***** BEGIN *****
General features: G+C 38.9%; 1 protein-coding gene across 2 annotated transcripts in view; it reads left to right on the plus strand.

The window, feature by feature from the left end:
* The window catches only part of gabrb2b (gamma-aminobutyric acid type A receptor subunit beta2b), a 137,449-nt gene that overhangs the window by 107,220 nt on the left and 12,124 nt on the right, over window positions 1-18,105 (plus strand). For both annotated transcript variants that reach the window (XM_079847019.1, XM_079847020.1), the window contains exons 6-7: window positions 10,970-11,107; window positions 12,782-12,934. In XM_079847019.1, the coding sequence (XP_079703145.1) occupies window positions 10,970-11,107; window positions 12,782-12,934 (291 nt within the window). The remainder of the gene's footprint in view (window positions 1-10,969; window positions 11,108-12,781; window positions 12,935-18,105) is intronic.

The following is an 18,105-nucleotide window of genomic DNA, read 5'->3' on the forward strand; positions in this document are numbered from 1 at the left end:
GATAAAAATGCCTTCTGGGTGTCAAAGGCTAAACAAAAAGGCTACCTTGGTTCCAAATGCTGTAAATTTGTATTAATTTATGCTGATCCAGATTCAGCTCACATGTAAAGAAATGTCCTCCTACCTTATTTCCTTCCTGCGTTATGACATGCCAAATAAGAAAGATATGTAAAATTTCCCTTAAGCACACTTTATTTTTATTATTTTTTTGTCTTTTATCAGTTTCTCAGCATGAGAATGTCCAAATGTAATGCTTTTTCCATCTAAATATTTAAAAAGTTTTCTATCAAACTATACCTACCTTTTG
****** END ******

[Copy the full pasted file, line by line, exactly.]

General features: G+C 38.9%; 1 protein-coding gene across 2 annotated transcripts in view; it reads left to right on the plus strand.

The window, feature by feature from the left end:
* The window catches only part of gabrb2b (gamma-aminobutyric acid type A receptor subunit beta2b), a 137,449-nt gene that overhangs the window by 107,220 nt on the left and 12,124 nt on the right, over window positions 1-18,105 (plus strand). For both annotated transcript variants that reach the window (XM_079847019.1, XM_079847020.1), the window contains exons 6-7: window positions 10,970-11,107; window positions 12,782-12,934. In XM_079847019.1, the coding sequence (XP_079703145.1) occupies window positions 10,970-11,107; window positions 12,782-12,934 (291 nt within the window). The remainder of the gene's footprint in view (window positions 1-10,969; window positions 11,108-12,781; window positions 12,935-18,105) is intronic.

The following is an 18,105-nucleotide window of genomic DNA, read 5'->3' on the forward strand; positions in this document are numbered from 1 at the left end:
GATAAAAATGCCTTCTGGGTGTCAAAGGCTAAACAAAAAGGCTACCTTGGTTCCAAATGCTGTAAATTTGTATTAATTTATGCTGATCCAGATTCAGCTCACATGTAAAGAAATGTCCTCCTACCTTATTTCCTTCCTGCGTTATGACATGCCAAATAAGAAAGATATGTAAAATTTCCCTTAAGCACACTTTATTTTTATTATTTTTTTGTCTTTTATCAGTTTCTCAGCATGAGAATGTCCAAATGTAATGCTTTTTCCATCTAAATATTTAAAAAGTTTTCTATCAAACTATACCTACCTTTTG